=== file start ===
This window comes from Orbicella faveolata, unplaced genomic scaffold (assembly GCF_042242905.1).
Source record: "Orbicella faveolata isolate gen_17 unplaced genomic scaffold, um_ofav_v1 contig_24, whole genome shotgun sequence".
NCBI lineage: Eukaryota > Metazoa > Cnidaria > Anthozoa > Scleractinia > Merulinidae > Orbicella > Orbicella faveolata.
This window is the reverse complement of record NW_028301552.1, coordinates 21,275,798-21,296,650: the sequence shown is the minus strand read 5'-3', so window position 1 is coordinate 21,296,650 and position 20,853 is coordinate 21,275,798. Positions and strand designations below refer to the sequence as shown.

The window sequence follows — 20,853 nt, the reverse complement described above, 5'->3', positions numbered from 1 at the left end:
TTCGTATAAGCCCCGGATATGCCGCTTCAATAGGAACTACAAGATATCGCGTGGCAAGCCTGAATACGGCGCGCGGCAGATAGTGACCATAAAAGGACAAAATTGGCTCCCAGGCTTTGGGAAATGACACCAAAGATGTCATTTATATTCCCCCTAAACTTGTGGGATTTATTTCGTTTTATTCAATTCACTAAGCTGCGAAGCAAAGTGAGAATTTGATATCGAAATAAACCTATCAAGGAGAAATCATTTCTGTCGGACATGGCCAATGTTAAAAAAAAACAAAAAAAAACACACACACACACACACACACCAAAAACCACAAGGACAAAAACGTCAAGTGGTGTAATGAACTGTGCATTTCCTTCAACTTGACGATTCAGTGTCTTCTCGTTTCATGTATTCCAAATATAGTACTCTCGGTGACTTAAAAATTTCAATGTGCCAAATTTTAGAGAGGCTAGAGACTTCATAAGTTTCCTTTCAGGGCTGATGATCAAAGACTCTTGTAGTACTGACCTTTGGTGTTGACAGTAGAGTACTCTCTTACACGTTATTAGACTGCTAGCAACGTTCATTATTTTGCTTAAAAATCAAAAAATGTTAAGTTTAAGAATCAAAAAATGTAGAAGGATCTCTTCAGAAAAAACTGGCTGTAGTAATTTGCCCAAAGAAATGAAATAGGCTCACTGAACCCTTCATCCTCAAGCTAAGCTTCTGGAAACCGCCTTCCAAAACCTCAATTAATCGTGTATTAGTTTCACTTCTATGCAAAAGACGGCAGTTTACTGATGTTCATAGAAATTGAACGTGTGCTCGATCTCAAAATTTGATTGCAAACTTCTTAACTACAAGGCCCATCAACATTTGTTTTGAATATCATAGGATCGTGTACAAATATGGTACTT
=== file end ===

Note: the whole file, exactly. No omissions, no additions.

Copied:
This window comes from Orbicella faveolata, unplaced genomic scaffold (assembly GCF_042242905.1).
Source record: "Orbicella faveolata isolate gen_17 unplaced genomic scaffold, um_ofav_v1 contig_24, whole genome shotgun sequence".
NCBI lineage: Eukaryota > Metazoa > Cnidaria > Anthozoa > Scleractinia > Merulinidae > Orbicella > Orbicella faveolata.
This window is the reverse complement of record NW_028301552.1, coordinates 21,275,798-21,296,650: the sequence shown is the minus strand read 5'-3', so window position 1 is coordinate 21,296,650 and position 20,853 is coordinate 21,275,798. Positions and strand designations below refer to the sequence as shown.

The window sequence follows — 20,853 nt, the reverse complement described above, 5'->3', positions numbered from 1 at the left end:
TTCGTATAAGCCCCGGATATGCCGCTTCAATAGGAACTACAAGATATCGCGTGGCAAGCCTGAATACGGCGCGCGGCAGATAGTGACCATAAAAGGACAAAATTGGCTCCCAGGCTTTGGGAAATGACACCAAAGATGTCATTTATATTCCCCCTAAACTTGTGGGATTTATTTCGTTTTATTCAATTCACTAAGCTGCGAAGCAAAGTGAGAATTTGATATCGAAATAAACCTATCAAGGAGAAATCATTTCTGTCGGACATGGCCAATGTTAAAAAAAAACAAAAAAAAACACACACACACACACACACACCAAAAACCACAAGGACAAAAACGTCAAGTGGTGTAATGAACTGTGCATTTCCTTCAACTTGACGATTCAGTGTCTTCTCGTTTCATGTATTCCAAATATAGTACTCTCGGTGACTTAAAAATTTCAATGTGCCAAATTTTAGAGAGGCTAGAGACTTCATAAGTTTCCTTTCAGGGCTGATGATCAAAGACTCTTGTAGTACTGACCTTTGGTGTTGACAGTAGAGTACTCTCTTACACGTTATTAGACTGCTAGCAACGTTCATTATTTTGCTTAAAAATCAAAAAATGTTAAGTTTAAGAATCAAAAAATGTAGAAGGATCTCTTCAGAAAAAACTGGCTGTAGTAATTTGCCCAAAGAAATGAAATAGGCTCACTGAACCCTTCATCCTCAAGCTAAGCTTCTGGAAACCGCCTTCCAAAACCTCAATTAATCGTGTATTAGTTTCACTTCTATGCAAAAGACGGCAGTTTACTGATGTTCATAGAAATTGAACGTGTGCTCGATCTCAAAATTTGATTGCAAACTTCTTAACTACAAGGCCCATCAACATTTGTTTTGAATATCATAGGATCGTGTACAAATATGGTACTT